Don’t be accepting when God isn’t.
J. Jeff Toler, for Shenandoah Christian Alliance
Don’t be accepting when God isn’t.
Henry Parsons Crowell once said it would not be the “modernist nor the conservative who was tolerant of the modernists; but the conservative fundamentalist who was tolerant of those who were tolerant of modernists that would defeat fundamentalism.”
Crowell, the founder of the Quaker Oats Company, (and a master at convoluted aphorisms) was a lifelong Presbyterian, who before he died in 1944, withdrew from the Presbyterian Church USA. Why? Because the fundamentalists “were tolerant toward those who were tolerant toward unbelievers.”
Perhaps you can relate to what bothered Crowell. Modernists were in ascendency in the early twentieth century. Modernism evolved into liberalism, then progressivism. For all intents, progressivism became the “modernism” for today.
Progressives may well be in the ascendancy now from what we have seen at the Southern Baptist Convention’s Annual Meeting in Nashville last week. Some time will pass before can know what the future of the SBC will look like, but amazingly, some are already talking about leaving the convention.
In an interview with Jon Harris, dismissed professor Dr. Russell Fuller had this to say, “
When I look at the current state of the Southern Baptist Convention I’m not encouraged.”
“It was very discouraging. Certain people that I ran into—again I didn’t know these folks—would come up to me, and I could tell they were very burdened about where the Southern Baptist Convention [was] going, and those people gave me some hope, but it’s going to be very difficult.”
“Yes, I hope these people, some of the leaders of these organizations that are trying to do well, I applaud them for trying to do the right thing, but we were defeated pretty handily, I believe, at this convention. [It’s] going to be very tough to beat the establishment.”
The implication is plain. Russel Fuller believes the “establishment” whose leadership profiles as liberal, has “defeated” the SBC. Worse, Fuller now believes there are false teachers within the SBC, and its teaching institutions. This is a serious charge, but his 22 years teaching at SBTC should afford him the credibility.
There was a resolution proposed that would explicitly denounce critical race theory/intersectionalism, (CRT/I) but it didn’t make it out of committee. Also, the SBC refused to adopt an amendment that would explicitly denounce CRT/I.
The SBC 2021 annual meeting may become what historians will sometimes call a “seminal event.”
One observer, posited that: (a) The resolution was only supported in a relatively small region of the country, and (b) The amendment, it was overwhelmingly decided, to “not denounce CRT/I by name because of the level of rancor that has been attached to the debate.”
Do we read from this that CRT/I is intolerable for only a certain part of the country? If so, what part? Why only that part? Moreover, why should a high level of rancor necessarily put an end to the debate? But much more telling is the assertion that there isn’t agreement on what actually constitutes CRT/I. This is stunning given evidence that these world-views are practiced and promoted religiously by people who do not hold to Christian orthodoxy. Even school moms get it! Filling such a huge music hall, how can so many pastors, theologians, and Bible scholars fail to see this given the opportunities of serious study it in the last thirty years? Where is the Berean tradition Baptists so often invoke?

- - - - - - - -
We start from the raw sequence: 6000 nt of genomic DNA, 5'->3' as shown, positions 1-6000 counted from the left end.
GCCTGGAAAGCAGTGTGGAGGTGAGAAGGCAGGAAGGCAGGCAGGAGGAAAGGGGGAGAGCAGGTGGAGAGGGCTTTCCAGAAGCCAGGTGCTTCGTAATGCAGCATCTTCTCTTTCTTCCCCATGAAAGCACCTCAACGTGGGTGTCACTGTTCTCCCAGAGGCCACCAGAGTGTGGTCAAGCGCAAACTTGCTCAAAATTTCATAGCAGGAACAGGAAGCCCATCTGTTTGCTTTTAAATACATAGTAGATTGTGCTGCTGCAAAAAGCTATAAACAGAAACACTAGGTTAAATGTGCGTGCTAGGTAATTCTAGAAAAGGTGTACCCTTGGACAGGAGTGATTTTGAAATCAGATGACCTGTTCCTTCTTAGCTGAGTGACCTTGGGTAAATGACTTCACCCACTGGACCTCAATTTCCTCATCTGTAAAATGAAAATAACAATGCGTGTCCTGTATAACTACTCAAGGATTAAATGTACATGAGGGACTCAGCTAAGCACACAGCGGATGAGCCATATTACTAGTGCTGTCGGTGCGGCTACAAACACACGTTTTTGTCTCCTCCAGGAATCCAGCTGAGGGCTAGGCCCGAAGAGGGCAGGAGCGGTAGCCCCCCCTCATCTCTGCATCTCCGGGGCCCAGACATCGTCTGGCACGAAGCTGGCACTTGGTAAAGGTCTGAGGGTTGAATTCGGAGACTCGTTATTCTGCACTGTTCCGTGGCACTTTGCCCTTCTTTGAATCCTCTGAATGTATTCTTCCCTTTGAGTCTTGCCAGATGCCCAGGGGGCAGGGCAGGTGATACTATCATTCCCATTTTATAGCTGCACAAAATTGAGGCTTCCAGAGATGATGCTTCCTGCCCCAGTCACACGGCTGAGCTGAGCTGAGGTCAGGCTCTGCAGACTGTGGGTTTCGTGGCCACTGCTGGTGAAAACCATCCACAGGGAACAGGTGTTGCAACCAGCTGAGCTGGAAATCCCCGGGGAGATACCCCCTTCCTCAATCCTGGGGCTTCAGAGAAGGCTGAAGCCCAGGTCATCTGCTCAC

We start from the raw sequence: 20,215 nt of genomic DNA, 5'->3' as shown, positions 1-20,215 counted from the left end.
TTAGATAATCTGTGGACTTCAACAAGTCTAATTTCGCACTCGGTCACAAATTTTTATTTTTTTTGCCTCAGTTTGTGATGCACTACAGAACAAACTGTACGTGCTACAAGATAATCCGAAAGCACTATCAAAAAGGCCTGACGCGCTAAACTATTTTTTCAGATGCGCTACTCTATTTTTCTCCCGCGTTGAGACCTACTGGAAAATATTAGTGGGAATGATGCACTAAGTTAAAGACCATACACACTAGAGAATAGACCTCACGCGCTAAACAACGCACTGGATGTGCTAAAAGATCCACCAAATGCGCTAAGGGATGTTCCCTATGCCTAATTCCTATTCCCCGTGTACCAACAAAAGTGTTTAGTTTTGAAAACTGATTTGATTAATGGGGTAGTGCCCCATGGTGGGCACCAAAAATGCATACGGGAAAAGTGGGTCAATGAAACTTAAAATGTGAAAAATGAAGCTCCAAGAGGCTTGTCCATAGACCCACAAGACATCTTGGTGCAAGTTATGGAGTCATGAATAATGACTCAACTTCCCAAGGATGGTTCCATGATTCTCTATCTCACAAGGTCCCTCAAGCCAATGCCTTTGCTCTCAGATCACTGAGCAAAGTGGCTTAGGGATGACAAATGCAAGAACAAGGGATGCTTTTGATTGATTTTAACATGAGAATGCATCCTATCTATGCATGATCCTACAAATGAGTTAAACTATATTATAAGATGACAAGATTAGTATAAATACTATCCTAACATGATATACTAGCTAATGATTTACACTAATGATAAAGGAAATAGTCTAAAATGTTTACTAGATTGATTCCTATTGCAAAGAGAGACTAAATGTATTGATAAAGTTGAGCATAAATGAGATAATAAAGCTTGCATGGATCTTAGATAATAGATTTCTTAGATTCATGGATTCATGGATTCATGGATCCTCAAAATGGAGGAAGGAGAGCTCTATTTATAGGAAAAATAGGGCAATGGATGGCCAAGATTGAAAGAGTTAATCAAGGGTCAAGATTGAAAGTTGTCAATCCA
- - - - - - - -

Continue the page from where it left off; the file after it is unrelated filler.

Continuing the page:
The issue of what has slipped in under the huge tent of the SBC, and by extension, many evangelical churches should really be obvious by now. How serious has this become for this denomination, and perhaps the greater evangelical tradition? Voddie Baucham, among others, believes it is an “impending catastrophe.” It shouldn’t be too difficult to see the potential for serious harm.
The SBC 2021 annual meeting may become what historians will sometimes call a “seminal event.” For at least the last twenty years, the SBC should have seen the army advancing, building its encampment, and erecting the ramparts. Or, at the very least, stumble upon the enemy slipping in within its ranks; ultimately and openly teaching and advocating for the inclusion of new and differing ideologies. Like Eve, it seems quite a few within the SBC saw “that it was pleasant to the eyes, and a tree desirable to make one wise.”
Once again referencing Conversations That Matter, the possibility of restoration and repair seems rather unlikely. This denomination is massive—numbering some 16 million members. For many generations, it has developed an enormous construct of ministries, agencies, schools, missions, and advocacy groups. It sends out an army of missionaries around the world, publishing books, magazines, Sunday school lessons, and more. Southern Baptists are rich in tradition, history, and capital.
But sadly, this becomes the way of things: when transparency becomes opaque, and trust is questioned, even the most venerable must face the difficult prospect of unsustainability.
Critical race theory, intersectionality, social justice—indeed all of the seemingly new components of modern social justice, only bring contention for The Church, but vastly more important, they’re an impediment to evangelism, authentic transformative belief in a risen savior, and His gospel. If they are mere analytical tools, we have nothing to worry about. If they engender rancor, polarization, and false teaching, then maybe there is good reason to avoid these concepts completely. Like Crowell, we should understand how this situation really all started: we were tolerant of the intolerable.
“The end of the matter; all has been heard. Fear God and keep his commandments, for this is the whole duty of man. For God will bring every deed into judgment, with every secret thing, whether good or evil.” (Ecclesiastes 12:13-14 ESV)